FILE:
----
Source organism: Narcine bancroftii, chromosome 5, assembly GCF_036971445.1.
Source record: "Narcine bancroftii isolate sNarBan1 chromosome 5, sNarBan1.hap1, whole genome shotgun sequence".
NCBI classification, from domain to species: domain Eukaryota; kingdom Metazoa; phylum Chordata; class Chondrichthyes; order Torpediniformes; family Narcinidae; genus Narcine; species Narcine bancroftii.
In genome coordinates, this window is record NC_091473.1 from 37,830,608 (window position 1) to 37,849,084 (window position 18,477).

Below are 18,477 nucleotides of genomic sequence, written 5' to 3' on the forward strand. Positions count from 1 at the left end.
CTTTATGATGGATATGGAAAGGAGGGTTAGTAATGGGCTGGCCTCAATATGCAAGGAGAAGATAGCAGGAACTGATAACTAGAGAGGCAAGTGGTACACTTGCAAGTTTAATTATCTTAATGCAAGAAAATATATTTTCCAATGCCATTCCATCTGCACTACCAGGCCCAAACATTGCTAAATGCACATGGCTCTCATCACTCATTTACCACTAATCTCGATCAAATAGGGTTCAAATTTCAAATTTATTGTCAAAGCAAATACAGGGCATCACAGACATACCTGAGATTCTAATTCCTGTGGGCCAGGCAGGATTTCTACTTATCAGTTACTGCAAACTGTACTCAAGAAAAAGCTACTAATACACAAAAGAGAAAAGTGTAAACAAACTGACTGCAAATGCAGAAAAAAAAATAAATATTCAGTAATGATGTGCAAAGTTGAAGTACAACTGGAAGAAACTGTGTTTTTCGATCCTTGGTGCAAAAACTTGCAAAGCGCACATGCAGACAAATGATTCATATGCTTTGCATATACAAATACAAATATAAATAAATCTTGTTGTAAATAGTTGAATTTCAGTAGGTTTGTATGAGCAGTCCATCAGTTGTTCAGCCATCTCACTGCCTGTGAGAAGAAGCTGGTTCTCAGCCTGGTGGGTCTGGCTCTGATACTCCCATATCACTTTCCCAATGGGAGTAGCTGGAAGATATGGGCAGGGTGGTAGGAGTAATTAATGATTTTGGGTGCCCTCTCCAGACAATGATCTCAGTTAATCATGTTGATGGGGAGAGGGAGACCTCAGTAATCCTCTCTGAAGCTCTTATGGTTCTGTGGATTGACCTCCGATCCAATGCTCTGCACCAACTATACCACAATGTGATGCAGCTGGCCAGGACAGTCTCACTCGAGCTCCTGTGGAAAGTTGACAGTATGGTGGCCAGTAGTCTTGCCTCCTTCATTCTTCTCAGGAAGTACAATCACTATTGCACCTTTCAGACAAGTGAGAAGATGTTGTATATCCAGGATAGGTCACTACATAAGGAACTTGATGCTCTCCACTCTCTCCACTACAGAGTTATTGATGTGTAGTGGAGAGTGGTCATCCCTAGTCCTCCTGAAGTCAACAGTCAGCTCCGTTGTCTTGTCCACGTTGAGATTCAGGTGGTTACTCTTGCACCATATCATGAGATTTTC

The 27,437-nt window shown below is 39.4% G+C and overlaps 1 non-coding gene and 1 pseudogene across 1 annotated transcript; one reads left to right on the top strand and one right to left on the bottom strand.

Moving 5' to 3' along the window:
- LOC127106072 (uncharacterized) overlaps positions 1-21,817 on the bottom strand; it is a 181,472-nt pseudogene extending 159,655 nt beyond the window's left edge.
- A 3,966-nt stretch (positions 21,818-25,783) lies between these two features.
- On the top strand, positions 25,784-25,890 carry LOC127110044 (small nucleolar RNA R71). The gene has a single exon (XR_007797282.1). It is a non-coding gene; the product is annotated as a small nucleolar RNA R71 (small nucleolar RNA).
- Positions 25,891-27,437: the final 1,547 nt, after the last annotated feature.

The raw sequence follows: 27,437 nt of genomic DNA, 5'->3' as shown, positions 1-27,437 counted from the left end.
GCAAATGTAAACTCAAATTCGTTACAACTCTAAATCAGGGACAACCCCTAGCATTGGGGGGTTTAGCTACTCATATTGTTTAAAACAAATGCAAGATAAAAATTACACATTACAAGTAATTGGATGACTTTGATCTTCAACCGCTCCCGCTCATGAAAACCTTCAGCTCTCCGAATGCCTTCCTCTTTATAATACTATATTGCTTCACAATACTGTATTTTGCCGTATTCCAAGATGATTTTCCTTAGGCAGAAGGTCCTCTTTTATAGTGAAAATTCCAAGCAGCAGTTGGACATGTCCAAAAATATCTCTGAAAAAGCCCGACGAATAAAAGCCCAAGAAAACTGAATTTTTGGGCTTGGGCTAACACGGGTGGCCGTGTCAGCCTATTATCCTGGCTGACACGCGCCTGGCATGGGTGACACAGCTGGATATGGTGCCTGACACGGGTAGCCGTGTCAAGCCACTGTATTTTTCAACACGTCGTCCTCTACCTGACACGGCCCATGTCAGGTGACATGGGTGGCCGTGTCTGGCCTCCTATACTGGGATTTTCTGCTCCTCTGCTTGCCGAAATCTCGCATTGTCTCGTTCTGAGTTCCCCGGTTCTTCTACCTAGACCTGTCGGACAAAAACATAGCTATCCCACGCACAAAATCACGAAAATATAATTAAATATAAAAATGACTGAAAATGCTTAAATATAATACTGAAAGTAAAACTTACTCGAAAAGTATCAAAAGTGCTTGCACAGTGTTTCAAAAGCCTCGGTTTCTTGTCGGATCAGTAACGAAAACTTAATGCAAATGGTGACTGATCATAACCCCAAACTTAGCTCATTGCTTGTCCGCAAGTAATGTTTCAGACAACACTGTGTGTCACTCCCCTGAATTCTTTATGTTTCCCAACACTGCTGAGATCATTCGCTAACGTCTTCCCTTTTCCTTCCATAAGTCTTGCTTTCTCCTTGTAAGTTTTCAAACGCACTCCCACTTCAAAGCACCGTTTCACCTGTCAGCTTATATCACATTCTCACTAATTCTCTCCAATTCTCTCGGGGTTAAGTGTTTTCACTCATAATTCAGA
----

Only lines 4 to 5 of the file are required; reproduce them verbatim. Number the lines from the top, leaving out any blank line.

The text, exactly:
In genome coordinates, this window is record NC_091473.1 from 37,830,608 (window position 1) to 37,849,084 (window position 18,477).

Below are 18,477 nucleotides of genomic sequence, written 5' to 3' on the forward strand. Positions count from 1 at the left end.